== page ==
Learn about how to record high-quality audio. Look at various microphone options (such as standup USB mics, lavalier mics, wireless lavs, and mini shotgun mics).
- There's one more very important component of production that I need to mention, and that is audio. The truth is a video can have beautiful visuals, but if the audio isn't clear, it can remove the audience from the experience like none other. Think of YouTube videos that you've watched where the sound is echoey or muffled or tinny. It's a pretty big turnoff. For me, it not only affects my perception of the quality of the video, but I believe it also subconsciously affects how I feel about the content of the video itself.
Clear, crisp audio lends a certain sense of resonance and authority that you really want to make sure to take advantage of. So all of this said, I highly recommend that you don't rely on built-in microphones on your cameras. Even though webcams and phone camera microphones are getting better and better, and many contain dynamic noise cancellation features, I would still suggest that you make just a small investment and get an external microphone. It really will make a big difference in the quality of your audio.
For smaller productions like this, there are a number of options. If you're recording via webcam, then you can get a stand-up USB condenser microphone to plug right in your computer. The market is saturated with great affordable options. So read those reviews, and get one that meets your production requirements. One thing about stand-up USB mics, though, is that you have to position yourself fairly close to the microphone to get optimal audio, and so depending on the type of video that you're shooting, you might want a bit more flexibility if you need to move around or if you just want to be a bit further away from the camera, and in that case, a great solution is a lavalier mic.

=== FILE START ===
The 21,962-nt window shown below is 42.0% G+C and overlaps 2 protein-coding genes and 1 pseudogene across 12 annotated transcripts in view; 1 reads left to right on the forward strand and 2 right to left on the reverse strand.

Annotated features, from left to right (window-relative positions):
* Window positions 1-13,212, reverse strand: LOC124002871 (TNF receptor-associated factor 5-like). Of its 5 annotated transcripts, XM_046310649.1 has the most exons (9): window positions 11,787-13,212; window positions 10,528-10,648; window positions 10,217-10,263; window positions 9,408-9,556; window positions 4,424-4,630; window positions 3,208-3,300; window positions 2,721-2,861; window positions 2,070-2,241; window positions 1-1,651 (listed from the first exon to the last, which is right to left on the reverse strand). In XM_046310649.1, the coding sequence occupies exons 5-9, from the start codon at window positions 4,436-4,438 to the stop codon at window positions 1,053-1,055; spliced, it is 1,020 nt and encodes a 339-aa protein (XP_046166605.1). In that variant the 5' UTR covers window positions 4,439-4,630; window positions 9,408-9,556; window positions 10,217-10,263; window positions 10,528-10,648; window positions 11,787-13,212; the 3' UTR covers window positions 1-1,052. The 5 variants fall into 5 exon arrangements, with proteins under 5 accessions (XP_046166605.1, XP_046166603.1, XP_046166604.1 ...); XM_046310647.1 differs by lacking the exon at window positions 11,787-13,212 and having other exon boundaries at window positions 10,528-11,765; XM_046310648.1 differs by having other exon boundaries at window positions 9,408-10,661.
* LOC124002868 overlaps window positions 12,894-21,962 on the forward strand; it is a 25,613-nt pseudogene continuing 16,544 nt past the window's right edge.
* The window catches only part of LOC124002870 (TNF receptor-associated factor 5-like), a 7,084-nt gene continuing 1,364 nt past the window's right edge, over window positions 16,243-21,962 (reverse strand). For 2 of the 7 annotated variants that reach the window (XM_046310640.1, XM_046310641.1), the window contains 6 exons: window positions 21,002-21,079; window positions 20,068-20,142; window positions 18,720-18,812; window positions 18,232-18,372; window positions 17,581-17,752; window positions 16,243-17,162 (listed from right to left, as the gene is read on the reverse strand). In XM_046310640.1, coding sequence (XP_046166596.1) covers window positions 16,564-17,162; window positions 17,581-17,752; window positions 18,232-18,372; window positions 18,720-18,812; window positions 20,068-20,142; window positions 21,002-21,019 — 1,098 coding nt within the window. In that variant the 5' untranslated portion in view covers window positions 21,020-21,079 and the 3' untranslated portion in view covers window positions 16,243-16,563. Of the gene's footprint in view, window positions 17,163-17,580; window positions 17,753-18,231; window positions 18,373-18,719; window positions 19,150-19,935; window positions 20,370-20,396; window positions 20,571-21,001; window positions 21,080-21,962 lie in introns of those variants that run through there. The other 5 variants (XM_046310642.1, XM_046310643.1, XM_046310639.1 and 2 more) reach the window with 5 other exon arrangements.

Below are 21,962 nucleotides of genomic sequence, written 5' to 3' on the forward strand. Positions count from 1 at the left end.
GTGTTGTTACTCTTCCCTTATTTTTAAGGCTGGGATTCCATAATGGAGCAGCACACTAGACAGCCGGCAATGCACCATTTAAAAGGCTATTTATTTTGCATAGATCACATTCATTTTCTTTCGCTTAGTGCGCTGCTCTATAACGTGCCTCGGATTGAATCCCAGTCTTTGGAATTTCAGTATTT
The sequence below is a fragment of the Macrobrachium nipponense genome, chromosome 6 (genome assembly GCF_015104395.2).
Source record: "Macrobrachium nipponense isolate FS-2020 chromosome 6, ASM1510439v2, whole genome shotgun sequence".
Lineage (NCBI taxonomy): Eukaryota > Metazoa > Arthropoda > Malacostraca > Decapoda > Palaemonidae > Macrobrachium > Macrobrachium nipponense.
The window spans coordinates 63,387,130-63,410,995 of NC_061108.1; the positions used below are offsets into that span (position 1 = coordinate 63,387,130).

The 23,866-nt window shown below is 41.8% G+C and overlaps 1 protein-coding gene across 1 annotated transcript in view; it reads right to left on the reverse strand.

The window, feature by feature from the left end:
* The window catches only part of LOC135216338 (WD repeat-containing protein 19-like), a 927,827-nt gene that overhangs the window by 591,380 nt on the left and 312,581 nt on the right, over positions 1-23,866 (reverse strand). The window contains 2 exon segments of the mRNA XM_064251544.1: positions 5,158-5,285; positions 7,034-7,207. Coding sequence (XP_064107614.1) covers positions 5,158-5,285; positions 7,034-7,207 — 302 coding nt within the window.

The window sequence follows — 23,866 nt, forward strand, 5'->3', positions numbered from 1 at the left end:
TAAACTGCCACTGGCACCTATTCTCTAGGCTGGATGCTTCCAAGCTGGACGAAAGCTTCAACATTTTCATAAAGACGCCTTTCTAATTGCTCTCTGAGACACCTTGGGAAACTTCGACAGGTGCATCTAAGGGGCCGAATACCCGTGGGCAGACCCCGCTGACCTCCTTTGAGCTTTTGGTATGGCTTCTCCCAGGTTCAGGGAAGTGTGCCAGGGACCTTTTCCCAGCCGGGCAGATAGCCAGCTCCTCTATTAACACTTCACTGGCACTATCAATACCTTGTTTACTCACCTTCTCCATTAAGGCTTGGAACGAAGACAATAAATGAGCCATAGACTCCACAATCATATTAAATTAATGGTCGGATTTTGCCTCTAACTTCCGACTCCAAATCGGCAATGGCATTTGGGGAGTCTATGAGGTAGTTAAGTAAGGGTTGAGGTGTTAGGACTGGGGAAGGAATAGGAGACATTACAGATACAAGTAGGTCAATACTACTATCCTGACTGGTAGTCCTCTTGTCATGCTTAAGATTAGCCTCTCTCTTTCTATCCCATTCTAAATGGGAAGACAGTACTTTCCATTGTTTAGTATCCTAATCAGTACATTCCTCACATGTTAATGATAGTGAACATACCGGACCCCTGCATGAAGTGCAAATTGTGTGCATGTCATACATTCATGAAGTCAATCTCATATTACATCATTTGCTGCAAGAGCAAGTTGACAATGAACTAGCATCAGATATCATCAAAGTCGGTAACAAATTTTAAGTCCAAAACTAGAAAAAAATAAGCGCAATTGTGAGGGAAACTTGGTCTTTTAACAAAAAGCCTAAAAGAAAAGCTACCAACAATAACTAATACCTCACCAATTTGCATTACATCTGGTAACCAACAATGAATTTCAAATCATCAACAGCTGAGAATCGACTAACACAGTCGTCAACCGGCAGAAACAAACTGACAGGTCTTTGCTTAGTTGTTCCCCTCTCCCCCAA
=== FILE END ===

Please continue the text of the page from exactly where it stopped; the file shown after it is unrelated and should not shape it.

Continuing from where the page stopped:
A lavalier mic is a small mic that clips onto your shirt, and so no matter how far you are from the camera, the mic is always within the perfect proximity to your voice. You can see that I'm using a lavalier now, even though I'm about eight feet from my camera. I'm currently tethered to the camera by a cable, which is fine because I'm sitting down and not moving around, but you can also get a wireless lavalier mic if you need even more flexibility in your movement, like if you're recording yourself teach a class or a seminar, for example.
In that case, you wear the microphone on your person, and then a receiver plugs into your camera. I've used them many times before and generally have a lot of success with them. One other type of mic that I've used in the these smaller productions is a mini shotgun mic. A shotgun mic has a very narrow pickup pattern so that it picks up audio from subjects that are pointed directly at it and largely ignores audio from areas that it's not pointed at, and because the goal is to focus on the speaker and eliminate other room noise, it can be a good option if the speaker is within about six feet of the mic.
On large movie sets, crews mount shotgun mics on long boom poles and point the mics directly at the actors, but on small shoots like this, you can actually mount the shotgun mic on your camera, and again, you can use it if you're not positioned too far away. Here, you can see me demonstrating this in action using the built-in mounts on the iographer case. So take some time to do a bit of research on microphones that others are using, and maybe even get a few different types of mics for different recording situations.
I'll often use a lavalier on training videos like this, but if I'm doing a live talk or a webinar, I'll switch to a stand-up USB mic for my webcam. Bottom line, make the investment in better, clearer audio for each video you create.